GENEVA: The death toll in the world’s worst-ever Ebola epidemic has now soared past 3,000, with the virus killing almost half of the more than 6,500 people it has infected, according to World Health Organization figures released late on Saturday.
In its latest update, the United Nations health agency said a total of 6,574 people had been infected across five west African countries and that of those, 3,091 had died.
On Thursday, citing data running up to September 21, WHO had put the death toll at 2,917 out of 6,263 cases.
WHO has repeatedly stressed its data changes do not mean that the individuals have died or been infected in the days between updates, but rather that they reflect the belated count as the epidemic rages.
Latest toll figures
Here are the latest WHO numbers, as of September 23:
In Guinea, where the outbreak began late last year, Ebola had infected 1,074 people, killing 648 of them.
In Liberia, which has been hit the hardest by the outbreak, 3,458 people had been infected with Ebola and 1,830 of them had died.
In Sierra Leone, Ebola had meanwhile infected 2,021 people and killed 605 of them.
Nigeria had, as of September 23, recorded 20 cases, including eight deaths, since Ebola first arrived in the country with a Liberian finance ministry official, who died in Lagos on July 25.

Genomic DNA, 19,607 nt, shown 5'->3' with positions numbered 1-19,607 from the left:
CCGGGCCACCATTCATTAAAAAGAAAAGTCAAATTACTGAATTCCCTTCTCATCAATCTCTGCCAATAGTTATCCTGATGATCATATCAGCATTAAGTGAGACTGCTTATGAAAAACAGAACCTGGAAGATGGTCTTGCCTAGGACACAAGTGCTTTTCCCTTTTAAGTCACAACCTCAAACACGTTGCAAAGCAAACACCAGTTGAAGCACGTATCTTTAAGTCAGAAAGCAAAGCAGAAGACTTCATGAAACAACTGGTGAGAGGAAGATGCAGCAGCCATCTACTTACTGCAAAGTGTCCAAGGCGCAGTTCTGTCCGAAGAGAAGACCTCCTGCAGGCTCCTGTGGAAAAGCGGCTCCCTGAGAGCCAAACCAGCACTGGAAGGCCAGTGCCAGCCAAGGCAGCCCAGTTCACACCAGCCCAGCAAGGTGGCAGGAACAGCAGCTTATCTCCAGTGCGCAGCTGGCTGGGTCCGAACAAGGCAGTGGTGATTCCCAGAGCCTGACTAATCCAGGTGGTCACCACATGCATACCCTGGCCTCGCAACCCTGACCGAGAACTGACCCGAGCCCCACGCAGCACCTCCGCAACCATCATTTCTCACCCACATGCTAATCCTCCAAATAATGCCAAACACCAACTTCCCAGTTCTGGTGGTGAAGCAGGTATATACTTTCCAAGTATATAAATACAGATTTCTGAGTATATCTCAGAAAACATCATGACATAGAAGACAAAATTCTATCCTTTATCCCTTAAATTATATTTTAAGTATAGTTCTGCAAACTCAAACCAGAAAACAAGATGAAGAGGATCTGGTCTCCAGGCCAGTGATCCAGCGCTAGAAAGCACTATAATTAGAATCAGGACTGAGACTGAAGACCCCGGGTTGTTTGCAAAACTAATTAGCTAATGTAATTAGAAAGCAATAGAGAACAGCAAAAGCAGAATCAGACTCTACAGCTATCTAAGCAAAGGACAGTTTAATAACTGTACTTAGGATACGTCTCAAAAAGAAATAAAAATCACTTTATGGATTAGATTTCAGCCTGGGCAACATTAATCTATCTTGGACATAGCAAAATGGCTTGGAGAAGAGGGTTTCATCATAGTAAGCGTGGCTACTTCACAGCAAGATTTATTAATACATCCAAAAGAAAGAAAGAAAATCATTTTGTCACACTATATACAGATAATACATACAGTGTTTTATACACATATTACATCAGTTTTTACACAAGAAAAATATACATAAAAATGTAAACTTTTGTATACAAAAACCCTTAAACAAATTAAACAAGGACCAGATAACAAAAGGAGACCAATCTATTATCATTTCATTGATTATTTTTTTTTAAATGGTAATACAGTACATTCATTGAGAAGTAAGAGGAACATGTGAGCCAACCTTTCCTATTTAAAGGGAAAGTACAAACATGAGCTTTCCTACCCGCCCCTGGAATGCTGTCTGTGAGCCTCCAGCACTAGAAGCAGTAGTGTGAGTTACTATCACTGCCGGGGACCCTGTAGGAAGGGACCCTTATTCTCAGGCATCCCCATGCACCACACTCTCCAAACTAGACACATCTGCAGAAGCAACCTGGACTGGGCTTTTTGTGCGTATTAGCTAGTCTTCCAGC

The last case confirmed in the country was on September 5.
Senegal’s only confirmed Ebola case—a Guinean student who crossed the border just before it was closed on August 21—has recovered, but the country will not be declared free of the virus until 42 days after the case was recorded.
Healthcare workers, already in very short supply in the impoverished countries hardest-hit by the outbreak, have paid an especially heavy price. As of September 23, 375 of them had been infected across four west African countries and 211 had died.
Guinea: 67 healthcare workers infected, 35 of whom have died.
Liberia: 184 healthcare workers infected, 89 of whom have died.
Sierra Leone: 113 healthcare workers infected, 82 of whom have died.
Nigeria: 11 healthcare workers infected, five of whom have died.
The Democratic Republic of Congo has meanwhile been hit by a separate Ebola outbreak. Its data, which ran up to September 24, showed that the disease had killed 42 people out of the 70 infected. Of those infected and killed, eight were healthcare workers.
There are five known distinct species of Ebola and the outbreak raging in west Africa stems from the Zaire species—the deadliest of the lot.
That species caused the world’s first known Ebola outbreak in 1976 in Zaire, now known as DR Congo, which until now was the deadliest on record, with 280 deaths.